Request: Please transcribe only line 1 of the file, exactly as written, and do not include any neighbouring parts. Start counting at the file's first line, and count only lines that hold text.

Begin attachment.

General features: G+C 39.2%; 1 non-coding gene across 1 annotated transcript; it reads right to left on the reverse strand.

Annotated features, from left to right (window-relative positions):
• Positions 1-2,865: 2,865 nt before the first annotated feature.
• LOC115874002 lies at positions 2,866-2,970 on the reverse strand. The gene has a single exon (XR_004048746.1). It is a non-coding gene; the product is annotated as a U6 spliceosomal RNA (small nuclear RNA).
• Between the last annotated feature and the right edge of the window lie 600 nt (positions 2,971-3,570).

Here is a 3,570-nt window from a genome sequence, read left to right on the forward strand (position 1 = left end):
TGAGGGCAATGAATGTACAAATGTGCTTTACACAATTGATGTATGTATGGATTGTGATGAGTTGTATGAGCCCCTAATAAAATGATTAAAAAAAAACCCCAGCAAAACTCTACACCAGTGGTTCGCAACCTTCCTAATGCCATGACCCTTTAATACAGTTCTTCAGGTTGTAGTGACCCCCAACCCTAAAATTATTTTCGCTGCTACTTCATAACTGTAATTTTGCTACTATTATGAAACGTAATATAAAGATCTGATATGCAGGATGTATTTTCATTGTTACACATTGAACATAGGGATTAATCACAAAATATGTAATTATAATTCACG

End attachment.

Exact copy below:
General features: G+C 39.2%; 1 non-coding gene across 1 annotated transcript; it reads right to left on the reverse strand.